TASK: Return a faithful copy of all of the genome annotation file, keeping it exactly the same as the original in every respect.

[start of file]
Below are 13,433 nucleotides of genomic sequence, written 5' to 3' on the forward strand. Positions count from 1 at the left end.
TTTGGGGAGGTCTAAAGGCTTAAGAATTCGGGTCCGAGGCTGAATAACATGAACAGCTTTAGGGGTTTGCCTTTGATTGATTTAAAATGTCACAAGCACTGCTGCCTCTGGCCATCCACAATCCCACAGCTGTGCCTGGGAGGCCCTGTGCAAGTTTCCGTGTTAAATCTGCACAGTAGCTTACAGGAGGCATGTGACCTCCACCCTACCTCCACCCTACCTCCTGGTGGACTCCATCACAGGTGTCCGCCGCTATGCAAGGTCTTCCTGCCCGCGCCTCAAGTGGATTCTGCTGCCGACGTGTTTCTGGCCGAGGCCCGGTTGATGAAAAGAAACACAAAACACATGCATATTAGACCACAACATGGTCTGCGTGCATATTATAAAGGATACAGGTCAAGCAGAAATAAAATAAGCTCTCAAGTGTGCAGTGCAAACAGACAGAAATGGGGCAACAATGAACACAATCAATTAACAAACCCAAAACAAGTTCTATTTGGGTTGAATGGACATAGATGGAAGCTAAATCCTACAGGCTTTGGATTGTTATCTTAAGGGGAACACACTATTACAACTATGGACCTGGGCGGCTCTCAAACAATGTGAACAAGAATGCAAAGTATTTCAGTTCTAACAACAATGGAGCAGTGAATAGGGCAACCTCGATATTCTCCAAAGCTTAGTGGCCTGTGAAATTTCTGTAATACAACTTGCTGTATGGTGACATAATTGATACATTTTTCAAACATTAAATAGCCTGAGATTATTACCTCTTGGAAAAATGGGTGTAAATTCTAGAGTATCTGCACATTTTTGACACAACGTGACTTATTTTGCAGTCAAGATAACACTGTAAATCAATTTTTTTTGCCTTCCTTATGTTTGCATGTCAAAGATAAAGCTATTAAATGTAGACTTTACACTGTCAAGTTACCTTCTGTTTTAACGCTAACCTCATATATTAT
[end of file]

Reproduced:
Below are 13,433 nucleotides of genomic sequence, written 5' to 3' on the forward strand. Positions count from 1 at the left end.
TTTGGGGAGGTCTAAAGGCTTAAGAATTCGGGTCCGAGGCTGAATAACATGAACAGCTTTAGGGGTTTGCCTTTGATTGATTTAAAATGTCACAAGCACTGCTGCCTCTGGCCATCCACAATCCCACAGCTGTGCCTGGGAGGCCCTGTGCAAGTTTCCGTGTTAAATCTGCACAGTAGCTTACAGGAGGCATGTGACCTCCACCCTACCTCCACCCTACCTCCTGGTGGACTCCATCACAGGTGTCCGCCGCTATGCAAGGTCTTCCTGCCCGCGCCTCAAGTGGATTCTGCTGCCGACGTGTTTCTGGCCGAGGCCCGGTTGATGAAAAGAAACACAAAACACATGCATATTAGACCACAACATGGTCTGCGTGCATATTATAAAGGATACAGGTCAAGCAGAAATAAAATAAGCTCTCAAGTGTGCAGTGCAAACAGACAGAAATGGGGCAACAATGAACACAATCAATTAACAAACCCAAAACAAGTTCTATTTGGGTTGAATGGACATAGATGGAAGCTAAATCCTACAGGCTTTGGATTGTTATCTTAAGGGGAACACACTATTACAACTATGGACCTGGGCGGCTCTCAAACAATGTGAACAAGAATGCAAAGTATTTCAGTTCTAACAACAATGGAGCAGTGAATAGGGCAACCTCGATATTCTCCAAAGCTTAGTGGCCTGTGAAATTTCTGTAATACAACTTGCTGTATGGTGACATAATTGATACATTTTTCAAACATTAAATAGCCTGAGATTATTACCTCTTGGAAAAATGGGTGTAAATTCTAGAGTATCTGCACATTTTTGACACAACGTGACTTATTTTGCAGTCAAGATAACACTGTAAATCAATTTTTTTTGCCTTCCTTATGTTTGCATGTCAAAGATAAAGCTATTAAATGTAGACTTTACACTGTCAAGTTACCTTCTGTTTTAACGCTAACCTCATATATTAT